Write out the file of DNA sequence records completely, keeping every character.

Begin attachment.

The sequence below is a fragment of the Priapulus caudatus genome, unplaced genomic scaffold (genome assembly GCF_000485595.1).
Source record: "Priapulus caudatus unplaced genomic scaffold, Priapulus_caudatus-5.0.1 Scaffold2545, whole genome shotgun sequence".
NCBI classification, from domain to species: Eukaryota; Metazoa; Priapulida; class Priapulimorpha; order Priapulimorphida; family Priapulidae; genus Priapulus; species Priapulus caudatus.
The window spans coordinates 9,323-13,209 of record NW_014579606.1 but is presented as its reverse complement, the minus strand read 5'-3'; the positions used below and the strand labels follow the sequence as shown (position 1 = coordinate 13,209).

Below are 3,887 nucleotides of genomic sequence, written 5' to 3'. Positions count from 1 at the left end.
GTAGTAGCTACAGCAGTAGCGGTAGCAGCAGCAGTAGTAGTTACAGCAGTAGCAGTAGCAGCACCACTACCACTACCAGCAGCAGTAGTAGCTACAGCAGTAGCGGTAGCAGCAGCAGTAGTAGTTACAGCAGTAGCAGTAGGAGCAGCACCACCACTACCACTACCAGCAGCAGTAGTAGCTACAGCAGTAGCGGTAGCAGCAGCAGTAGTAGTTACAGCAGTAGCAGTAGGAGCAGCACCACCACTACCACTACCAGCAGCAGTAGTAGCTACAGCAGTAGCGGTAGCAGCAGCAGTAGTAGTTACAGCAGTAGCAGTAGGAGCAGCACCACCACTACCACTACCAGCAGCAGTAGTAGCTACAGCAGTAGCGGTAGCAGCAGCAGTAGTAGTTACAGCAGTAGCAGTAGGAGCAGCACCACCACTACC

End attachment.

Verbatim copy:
The sequence below is a fragment of the Priapulus caudatus genome, unplaced genomic scaffold (genome assembly GCF_000485595.1).
Source record: "Priapulus caudatus unplaced genomic scaffold, Priapulus_caudatus-5.0.1 Scaffold2545, whole genome shotgun sequence".
NCBI classification, from domain to species: Eukaryota; Metazoa; Priapulida; class Priapulimorpha; order Priapulimorphida; family Priapulidae; genus Priapulus; species Priapulus caudatus.
The window spans coordinates 9,323-13,209 of record NW_014579606.1 but is presented as its reverse complement, the minus strand read 5'-3'; the positions used below and the strand labels follow the sequence as shown (position 1 = coordinate 13,209).

Below are 3,887 nucleotides of genomic sequence, written 5' to 3'. Positions count from 1 at the left end.
GTAGTAGCTACAGCAGTAGCGGTAGCAGCAGCAGTAGTAGTTACAGCAGTAGCAGTAGCAGCACCACTACCACTACCAGCAGCAGTAGTAGCTACAGCAGTAGCGGTAGCAGCAGCAGTAGTAGTTACAGCAGTAGCAGTAGGAGCAGCACCACCACTACCACTACCAGCAGCAGTAGTAGCTACAGCAGTAGCGGTAGCAGCAGCAGTAGTAGTTACAGCAGTAGCAGTAGGAGCAGCACCACCACTACCACTACCAGCAGCAGTAGTAGCTACAGCAGTAGCGGTAGCAGCAGCAGTAGTAGTTACAGCAGTAGCAGTAGGAGCAGCACCACCACTACCACTACCAGCAGCAGTAGTAGCTACAGCAGTAGCGGTAGCAGCAGCAGTAGTAGTTACAGCAGTAGCAGTAGGAGCAGCACCACCACTACC